Talk:Loop over multiple arrays simultaneously

From Rosetta Code

Task clarification required?[edit]

It seems that some of the solutions have assumed that each of the arrays are of the same type (string) while others have assumed that the array (1,2,3) is a list/array of integers. The result is that solutions provided by any two languages do not necessarily solve the same task and are not necessarily directly comparable.

It might help readers compare the languages more easily, if the task be clarified to either specify that the code should handle arrays of different types, or that all arrays are the same type. --Tikkanz 00:21, 19 November 2009 (UTC)

True, but which to choose? --Paddy3118 03:27, 19 November 2009 (UTC)
I would suggest making a "same type" a primary goal for languages where it's convenient, and a second, separate "generic" example a secondary goal, and note which example goes with which goal. This keeps it simple for languages which support strong typing, allowing a little more showing off for languages with generics, and doesn't add a nonsensical requirement for languages with weak typing. --Michael Mol 06:58, 19 November 2009 (UTC)
For some languages, type declarations just aren't present (either because of type inference or because of the use of value systems which make it unnecessary). More importantly, that's not the point of this task. It's the looping construct that is significant, not the types of the data participating. (Well, assuming that the language can loop over arrays/lists of arbitrary element type; I can't think why anyone would restrict it, but someone somewhere might be silly enough.) –Donal Fellows 09:09, 19 November 2009 (UTC)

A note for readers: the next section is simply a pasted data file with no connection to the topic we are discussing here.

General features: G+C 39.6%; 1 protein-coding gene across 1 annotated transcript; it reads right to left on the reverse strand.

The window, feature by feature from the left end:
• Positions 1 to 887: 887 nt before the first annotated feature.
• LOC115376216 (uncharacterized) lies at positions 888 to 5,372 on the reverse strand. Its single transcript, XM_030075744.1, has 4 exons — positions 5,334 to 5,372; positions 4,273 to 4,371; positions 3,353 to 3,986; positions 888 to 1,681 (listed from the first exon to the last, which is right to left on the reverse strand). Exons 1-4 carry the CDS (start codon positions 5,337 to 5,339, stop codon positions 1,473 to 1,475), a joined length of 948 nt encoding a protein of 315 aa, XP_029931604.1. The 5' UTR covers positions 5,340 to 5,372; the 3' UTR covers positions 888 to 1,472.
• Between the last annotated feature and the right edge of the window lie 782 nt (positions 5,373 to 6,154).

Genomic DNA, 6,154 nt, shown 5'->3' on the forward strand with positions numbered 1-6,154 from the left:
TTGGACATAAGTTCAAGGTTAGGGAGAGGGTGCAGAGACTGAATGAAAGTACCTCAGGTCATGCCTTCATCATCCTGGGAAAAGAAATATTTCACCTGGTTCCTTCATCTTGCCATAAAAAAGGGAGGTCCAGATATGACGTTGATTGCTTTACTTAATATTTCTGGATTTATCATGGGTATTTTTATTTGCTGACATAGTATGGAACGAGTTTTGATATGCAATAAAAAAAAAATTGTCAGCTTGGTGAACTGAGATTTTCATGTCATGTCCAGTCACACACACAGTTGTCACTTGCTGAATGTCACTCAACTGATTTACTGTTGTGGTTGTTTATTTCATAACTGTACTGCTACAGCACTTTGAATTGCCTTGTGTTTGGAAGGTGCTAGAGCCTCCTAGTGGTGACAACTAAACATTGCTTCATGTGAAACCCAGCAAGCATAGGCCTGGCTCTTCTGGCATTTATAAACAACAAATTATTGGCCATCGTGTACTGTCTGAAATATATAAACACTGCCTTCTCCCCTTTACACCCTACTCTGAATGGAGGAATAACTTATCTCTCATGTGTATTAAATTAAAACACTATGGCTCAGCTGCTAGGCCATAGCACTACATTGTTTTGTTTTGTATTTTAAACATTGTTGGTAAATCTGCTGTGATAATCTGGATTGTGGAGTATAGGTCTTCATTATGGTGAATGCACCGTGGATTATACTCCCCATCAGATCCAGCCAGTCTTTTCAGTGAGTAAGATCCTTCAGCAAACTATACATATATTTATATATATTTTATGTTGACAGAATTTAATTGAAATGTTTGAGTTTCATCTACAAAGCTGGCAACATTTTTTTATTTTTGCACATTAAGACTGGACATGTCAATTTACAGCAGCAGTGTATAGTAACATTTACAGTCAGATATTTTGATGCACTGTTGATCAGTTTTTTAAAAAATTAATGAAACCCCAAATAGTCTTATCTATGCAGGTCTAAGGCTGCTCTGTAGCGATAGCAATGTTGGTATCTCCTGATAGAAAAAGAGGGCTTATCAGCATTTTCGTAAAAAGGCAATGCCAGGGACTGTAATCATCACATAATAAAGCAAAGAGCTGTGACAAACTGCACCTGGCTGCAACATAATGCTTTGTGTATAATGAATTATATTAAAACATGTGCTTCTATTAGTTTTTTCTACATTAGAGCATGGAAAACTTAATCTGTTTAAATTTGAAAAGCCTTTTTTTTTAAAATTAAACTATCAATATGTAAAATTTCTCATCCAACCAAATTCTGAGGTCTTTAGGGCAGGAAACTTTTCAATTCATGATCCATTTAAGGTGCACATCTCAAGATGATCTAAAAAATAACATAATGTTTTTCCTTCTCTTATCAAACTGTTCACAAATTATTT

I agree that the point of this task is to highlight the looping construct. My point is that because of the different interpretations of the example task, the differences in the looping mechanisms between languages is, to some extent, obfuscated. I have no problem with the arrays being of different types, I just think it would be better if the solutions were all solving the same task. I certainly wasn't suggesting that type must be explicitly specified by each language <shudder>.--Tikkanz 20:42, 19 November 2009 (UTC)

?[edit]

I am removing from the C entry a comment that read:

THIS CANNOT BE RIGHT. PLEASE FIX.

The code compiles and runs, and loops over multiple arrays simultaneously, so in that sense, it is right. If anything, it's probably doing too much (there's about 5 times the amount of code this task should need). But I think that that kind of code critique belongs here on the talk page. Alternate versions could go on the main page, if anyone wants to write them. --User:Rdm 18:31, 22 July 2011 (UTC)

I've added an “ordinary” C example and some explanation of what the fancy one is doing. —Kevin Reid 21:56, 22 July 2011 (UTC)

I'd vote for getting rid of the "fancy" C code entirely: it really feels like a C++ programmer's idea of C. But I'm probably alone on this. --Ledrug 22:02, 22 July 2011 (UTC)
You're not alone. I don't think it is a useful (or reasonable) example for this page. --Dchapes (talk) 20:21, 27 August 2014 (UTC)
I've extracted the elaborate entry onto a sub-page. Good enough? --Rdm (talk) 23:06, 27 August 2014 (UTC)

UNIX Shell[edit]

I wrote this very ugly code for Bourne Shell...

a=a:b:c
b=A:B:C
c=1:2:3
 
IFS=:
paste -d ':' /dev/fd/3 /dev/fd/4 /dev/fd/5 3<<ENDA 4<<ENDB 5<<ENDC |
`printf '%s\n' $a`
ENDA
`printf '%s\n' $b`
ENDB
`printf '%s\n' $c`
ENDC
while read -r e3 e4 e5; do
printf '%s%s%s\n' $e3 $e4 $e5
done

...and then I remembered about shift $i, so I never put this code on our task page. --Kernigh 21:03, 28 July 2011 (UTC)